Publisher’s Weekly Best Middle Grade Books of 2021
From their Best Middle Grade Books of 2021 list, I’ve highlighted these titles:
The list of awards and recognitions for The Last Cuentista (Amazon | Indiebound) by Donna Barba Higuera is so long on Amazon, you have to click “read more” to see them all. This gripping, post-apocalyptic novel relies on the power of ancient Mexican folktales to save humanity.
Three kids who don’t fit in at school, one mysterious custodial closet, and a magical friendship make The Insiders (Amazon | Indiebound) by Mark Oshiro a fantastic middle grade read with LGBTQ themes that any kids can appreciate.
Playing the Cards You’re Dealt (Amazon | Indiebound) by Varian Johnson centers on fifth-grader Ant, who’s trying to keep up his family legacy of winning at a Spades tournament. But when his playing partner gets grounded he has to ask a classmate to fill in, and secrets begin to unravel his entire family in the process.
Publisher’s Weekly Best YA Books of 2021
And from the Publishers Weekly list of the Best YA Books of 2021, I want to call out these titles:
Blackout (Amazon | Indiebound) is one innovative novel, co-written by six prominent Black authors: Dhonielle Clayton, Tiffany D. Jackson, Nic Stone, Angie Thomas, Ashley Woodfolk and Nicola Yoon. This fun love story is called “an ode to black joy, black love, and NYC.” It takes place during a blackout, in which six different couples find their relationships take a turn, and it’s such a compelling story, if Netflix or HBO hasn’t already optioned the movie rights, I’ll be shocked.
Also a National Book Award finalist, Revolution in Our Time: The Black Panther Party’s Promise to the People (Amazon | Indiebound) by Kekla Magoon presents a comprehensive look at the Black Panther party’s work in communities and the roles women have played there. Fans of Judas and the Black Messiah will definitely want to grab this.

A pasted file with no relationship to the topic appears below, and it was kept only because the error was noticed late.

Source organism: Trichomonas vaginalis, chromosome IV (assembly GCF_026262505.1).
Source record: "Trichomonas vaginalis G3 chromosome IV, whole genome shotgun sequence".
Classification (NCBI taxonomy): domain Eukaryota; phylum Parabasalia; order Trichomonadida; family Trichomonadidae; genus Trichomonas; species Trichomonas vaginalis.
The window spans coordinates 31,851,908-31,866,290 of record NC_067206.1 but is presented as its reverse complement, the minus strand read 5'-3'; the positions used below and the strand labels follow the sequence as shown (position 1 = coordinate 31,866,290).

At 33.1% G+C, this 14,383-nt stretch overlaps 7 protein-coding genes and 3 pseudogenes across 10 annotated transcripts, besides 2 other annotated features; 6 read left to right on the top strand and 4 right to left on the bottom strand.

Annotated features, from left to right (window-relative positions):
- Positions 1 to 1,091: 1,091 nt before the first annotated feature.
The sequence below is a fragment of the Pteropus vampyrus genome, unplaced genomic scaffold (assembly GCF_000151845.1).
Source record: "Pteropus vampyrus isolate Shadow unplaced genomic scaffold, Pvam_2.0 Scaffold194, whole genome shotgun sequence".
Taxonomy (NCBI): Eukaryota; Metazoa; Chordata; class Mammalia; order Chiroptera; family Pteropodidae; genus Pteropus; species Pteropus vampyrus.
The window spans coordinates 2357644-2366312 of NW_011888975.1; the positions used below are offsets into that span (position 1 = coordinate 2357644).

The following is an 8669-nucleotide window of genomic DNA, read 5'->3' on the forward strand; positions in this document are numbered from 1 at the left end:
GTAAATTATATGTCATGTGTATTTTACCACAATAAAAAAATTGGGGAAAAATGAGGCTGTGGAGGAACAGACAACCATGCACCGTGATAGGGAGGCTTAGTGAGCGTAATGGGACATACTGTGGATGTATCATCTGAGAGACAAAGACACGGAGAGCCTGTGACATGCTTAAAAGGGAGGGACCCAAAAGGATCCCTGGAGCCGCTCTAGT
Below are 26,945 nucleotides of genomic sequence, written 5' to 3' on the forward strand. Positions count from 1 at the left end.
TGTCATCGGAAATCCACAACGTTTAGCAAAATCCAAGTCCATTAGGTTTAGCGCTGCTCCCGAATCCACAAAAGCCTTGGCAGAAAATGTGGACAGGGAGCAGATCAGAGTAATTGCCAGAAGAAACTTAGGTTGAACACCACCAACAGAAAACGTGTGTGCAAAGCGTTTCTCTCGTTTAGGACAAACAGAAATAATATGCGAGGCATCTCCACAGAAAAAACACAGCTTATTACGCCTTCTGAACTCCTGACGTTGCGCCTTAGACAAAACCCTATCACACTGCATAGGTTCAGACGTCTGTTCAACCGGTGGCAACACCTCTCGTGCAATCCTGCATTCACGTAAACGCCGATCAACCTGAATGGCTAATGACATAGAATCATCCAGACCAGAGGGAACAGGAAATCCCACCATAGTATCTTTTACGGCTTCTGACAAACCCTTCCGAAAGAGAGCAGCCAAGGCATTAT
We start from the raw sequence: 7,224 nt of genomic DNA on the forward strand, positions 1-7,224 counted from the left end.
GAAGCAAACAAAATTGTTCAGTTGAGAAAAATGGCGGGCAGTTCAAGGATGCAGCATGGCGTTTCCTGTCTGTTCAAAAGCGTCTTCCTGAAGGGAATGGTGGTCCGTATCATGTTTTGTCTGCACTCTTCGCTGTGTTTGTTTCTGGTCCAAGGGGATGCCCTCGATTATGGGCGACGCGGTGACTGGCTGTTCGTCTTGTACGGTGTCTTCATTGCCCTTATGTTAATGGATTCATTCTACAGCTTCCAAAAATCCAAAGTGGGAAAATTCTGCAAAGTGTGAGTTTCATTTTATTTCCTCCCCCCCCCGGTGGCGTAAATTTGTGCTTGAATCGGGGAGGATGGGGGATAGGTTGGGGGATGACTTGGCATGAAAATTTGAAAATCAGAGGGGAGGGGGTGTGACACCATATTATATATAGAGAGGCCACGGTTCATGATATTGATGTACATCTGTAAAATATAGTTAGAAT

Another book with an impressive number of recognitions this past year — including the National Book Award longlist — is Snake Falls to Earth (Amazon | Indiebound) by Darcie Little Badger. I fell in love with her novel Elatsoe from our 2020 list of the best books for children, and I can’t wait to read this book called a “breathtaking work of Indigenous futurism.” Little Badger draws on Lipan Apache folklore in her work, and this story about two teens from different worlds and the monsters that inhabit them sounds fascinating.
Amazon’s list is decidedly more “commercial” than the other lists we feature, but over the last few years we’ve seen them include more of the kinds of books we tend to recommend. This year, we’ve chosen some of our favorites from their very broad categories of “children” and “YA,” but if you click through they also break down their list into smaller age groups too.Amazon Editors Top 20 Children’s Books of 2021
In Amazon’s Editors Top 20 children’s books of the year list, I would start with these. (Whether or not you get them from Amazon.)
Room for Everyone (Amazon | Indiebound) by Naaz Khan and Mercè López is a joyful and inclusive glimpse into life in Zanzibar that can open a child’s eyes to a different way of life…or help them see more representation of their own.
The same way 2017’s Crown: An Ode to the Fresh Cut paid homage to Black hair, Eyes that Kiss in the Corners (Amazon | Indiebound) by Joanna Ho and Dung Ho is a lovely book that celebrates the beauty of Asian eyes. “Eyes that glow like warm tea and crinkle like crescent moons.” If you have an Asian child in your life, it is a must-have…and if you don’t, it’s a wonderful way to teach your kids to appreciate the beauty in all people.